But if you are a control freak like me and want to make sure everything work exactly as what it is intended for then crawling through thousands of line of Skipscreen’s source code can be a bit of a pain (mind you that JavaScript is neither a strong typed or object oriented language so have fun visualizing variables and objects in your head). About the stock, can you be sure that your provider doesn’t tail gate your order? (e.g. You decide to buy some interesting stock and order them to do so, they find that stock interesting too and buy the same stock before actually place your order so they get the better price)

With Internet Explorer (e.g. the default browser control)

It’s simple actually, just create a browser control, use it’s Navigate(url) method for the page you want. For demonstration, I’ll try to get time from the text box on this page.

Here’s the code:

```            HtmlElement IEElement1 = webBrowser1.Document.GetElementById("clockspot");
if (IEElement1 != null)
{
textBox1.Text += "ie text 1: " + IEElement1.GetAttribute("value") + "rn";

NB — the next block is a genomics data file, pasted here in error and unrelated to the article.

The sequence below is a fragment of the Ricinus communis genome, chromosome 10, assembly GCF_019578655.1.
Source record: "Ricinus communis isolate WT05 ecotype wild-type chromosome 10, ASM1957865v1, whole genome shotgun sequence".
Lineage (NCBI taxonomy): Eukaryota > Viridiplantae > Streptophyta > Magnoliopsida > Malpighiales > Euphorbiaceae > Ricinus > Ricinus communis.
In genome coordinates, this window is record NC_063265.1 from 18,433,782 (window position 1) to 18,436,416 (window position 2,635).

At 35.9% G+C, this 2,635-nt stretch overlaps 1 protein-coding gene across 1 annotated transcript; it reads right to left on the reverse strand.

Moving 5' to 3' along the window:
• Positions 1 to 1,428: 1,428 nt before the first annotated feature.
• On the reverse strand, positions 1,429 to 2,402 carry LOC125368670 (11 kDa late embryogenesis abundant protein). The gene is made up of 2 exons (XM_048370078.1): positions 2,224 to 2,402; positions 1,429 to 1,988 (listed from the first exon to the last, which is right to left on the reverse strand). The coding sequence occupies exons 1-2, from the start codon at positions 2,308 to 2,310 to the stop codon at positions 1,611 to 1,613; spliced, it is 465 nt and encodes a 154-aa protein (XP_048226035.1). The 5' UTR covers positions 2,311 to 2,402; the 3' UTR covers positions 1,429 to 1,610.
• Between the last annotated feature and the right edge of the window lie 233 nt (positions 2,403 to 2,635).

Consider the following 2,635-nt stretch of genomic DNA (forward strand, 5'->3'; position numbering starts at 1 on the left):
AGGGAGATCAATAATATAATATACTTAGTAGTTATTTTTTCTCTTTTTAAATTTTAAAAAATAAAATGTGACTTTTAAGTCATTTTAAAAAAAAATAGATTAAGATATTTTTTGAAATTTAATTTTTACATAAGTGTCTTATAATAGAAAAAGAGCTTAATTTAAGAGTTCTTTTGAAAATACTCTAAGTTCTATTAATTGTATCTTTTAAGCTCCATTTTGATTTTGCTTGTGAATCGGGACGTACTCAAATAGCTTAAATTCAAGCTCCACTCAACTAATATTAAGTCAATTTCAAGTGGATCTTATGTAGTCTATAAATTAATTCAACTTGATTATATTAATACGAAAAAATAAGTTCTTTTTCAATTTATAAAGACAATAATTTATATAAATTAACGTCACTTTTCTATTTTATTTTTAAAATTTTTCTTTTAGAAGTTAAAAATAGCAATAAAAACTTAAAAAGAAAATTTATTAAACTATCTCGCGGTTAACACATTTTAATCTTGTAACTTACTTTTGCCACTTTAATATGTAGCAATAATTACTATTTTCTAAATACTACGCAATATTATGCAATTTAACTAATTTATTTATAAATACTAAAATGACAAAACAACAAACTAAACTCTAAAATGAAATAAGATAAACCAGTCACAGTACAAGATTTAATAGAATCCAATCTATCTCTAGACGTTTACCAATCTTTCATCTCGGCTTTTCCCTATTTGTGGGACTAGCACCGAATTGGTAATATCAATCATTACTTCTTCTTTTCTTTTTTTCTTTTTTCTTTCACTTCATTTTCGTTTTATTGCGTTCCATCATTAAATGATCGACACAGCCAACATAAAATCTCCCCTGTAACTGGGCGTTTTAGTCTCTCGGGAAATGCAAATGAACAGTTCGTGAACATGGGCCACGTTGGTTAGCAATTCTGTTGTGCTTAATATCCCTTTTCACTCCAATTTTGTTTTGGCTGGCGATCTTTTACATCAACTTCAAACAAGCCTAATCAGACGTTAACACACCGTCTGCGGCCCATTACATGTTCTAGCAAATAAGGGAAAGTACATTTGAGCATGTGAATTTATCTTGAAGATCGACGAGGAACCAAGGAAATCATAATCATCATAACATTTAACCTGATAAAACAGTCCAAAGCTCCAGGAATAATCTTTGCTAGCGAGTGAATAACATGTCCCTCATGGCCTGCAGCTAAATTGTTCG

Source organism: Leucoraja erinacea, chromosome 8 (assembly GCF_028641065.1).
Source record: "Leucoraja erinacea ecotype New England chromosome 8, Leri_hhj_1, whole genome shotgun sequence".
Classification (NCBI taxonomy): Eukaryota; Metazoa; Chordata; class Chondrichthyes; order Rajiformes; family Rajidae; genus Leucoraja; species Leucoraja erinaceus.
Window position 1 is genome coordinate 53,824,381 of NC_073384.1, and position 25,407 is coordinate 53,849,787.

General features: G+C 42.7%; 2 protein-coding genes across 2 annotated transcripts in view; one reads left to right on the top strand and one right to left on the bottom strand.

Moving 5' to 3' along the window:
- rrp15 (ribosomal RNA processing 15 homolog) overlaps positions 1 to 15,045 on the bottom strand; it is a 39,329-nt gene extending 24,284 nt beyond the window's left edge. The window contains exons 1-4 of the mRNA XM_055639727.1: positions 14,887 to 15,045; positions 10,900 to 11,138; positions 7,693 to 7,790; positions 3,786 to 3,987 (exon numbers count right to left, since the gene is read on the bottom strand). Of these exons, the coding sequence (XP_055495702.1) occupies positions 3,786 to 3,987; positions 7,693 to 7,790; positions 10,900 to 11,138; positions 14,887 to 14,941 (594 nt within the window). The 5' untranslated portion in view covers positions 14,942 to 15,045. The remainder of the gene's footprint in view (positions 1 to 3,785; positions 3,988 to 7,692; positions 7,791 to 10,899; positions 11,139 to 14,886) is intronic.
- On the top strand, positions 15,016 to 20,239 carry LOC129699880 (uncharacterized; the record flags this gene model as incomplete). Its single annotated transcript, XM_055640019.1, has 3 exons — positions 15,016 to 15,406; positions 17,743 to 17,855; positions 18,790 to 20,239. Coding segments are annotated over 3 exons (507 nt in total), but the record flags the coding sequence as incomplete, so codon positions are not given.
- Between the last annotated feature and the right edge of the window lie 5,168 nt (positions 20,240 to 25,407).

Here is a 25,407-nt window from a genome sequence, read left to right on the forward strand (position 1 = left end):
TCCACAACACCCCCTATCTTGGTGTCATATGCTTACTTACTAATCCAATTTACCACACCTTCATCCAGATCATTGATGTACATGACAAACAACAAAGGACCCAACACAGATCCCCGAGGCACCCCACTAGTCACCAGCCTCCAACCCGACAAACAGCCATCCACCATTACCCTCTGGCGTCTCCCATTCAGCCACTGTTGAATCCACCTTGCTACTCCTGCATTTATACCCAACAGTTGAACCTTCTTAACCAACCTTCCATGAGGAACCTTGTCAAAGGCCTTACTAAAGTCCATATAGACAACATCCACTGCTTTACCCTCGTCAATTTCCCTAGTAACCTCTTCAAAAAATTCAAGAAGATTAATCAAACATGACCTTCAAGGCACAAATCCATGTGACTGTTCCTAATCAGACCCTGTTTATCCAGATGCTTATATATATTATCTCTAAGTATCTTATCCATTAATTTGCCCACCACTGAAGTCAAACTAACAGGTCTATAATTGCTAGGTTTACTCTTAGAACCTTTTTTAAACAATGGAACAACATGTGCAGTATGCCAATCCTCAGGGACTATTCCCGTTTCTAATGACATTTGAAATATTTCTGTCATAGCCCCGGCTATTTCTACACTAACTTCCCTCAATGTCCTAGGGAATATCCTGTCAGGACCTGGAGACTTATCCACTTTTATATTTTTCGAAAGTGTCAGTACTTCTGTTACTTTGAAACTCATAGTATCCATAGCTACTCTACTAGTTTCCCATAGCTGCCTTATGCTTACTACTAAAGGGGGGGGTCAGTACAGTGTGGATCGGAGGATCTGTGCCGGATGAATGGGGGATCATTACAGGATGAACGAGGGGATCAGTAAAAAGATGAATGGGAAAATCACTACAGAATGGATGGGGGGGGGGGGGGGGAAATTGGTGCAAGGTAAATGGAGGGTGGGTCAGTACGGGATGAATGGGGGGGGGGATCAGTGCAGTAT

}
HtmlElementCollection IEElements = webBrowser1.Document.GetElementsByTagName("input");
if (IEElements.Count > 0)
{
foreach (HtmlElement IEElement in IEElements)
{
if (IEElement.Name == "clockspot")
textBox1.Text += "ie text 2: " + IEElements[0].GetAttribute("value") + "rn";
}
}```

This shows two ways you con search for a text box on the page. The first is by element ID. Actually, the textbox only have the name attribute but since this is IE and we have hideous rule all around, it will return the text box you want. The second way is to get all <input> elements on the Pago and check their name attribute.

Once you have found the textbox, get its “value” attribute. This value is updated in real time (the clock on the page is updated with JavaScript dynamically)

Side note: Running browser control in standard compliance mode

The first time you test the C# browser control  when you have IE8 installed may make you disappointed – it does not pass. This is because by default, the control run in quirks mode (this can break a lot of stuff). To force it to render the page in standard mode you’ll have to edit the registry, add this value:

```[HKEY_CURRENT_USERSoftwareMicrosoftInternet ExplorerMainFeatureControlFEATURE_NATIVE_DOCUMENT_MODE]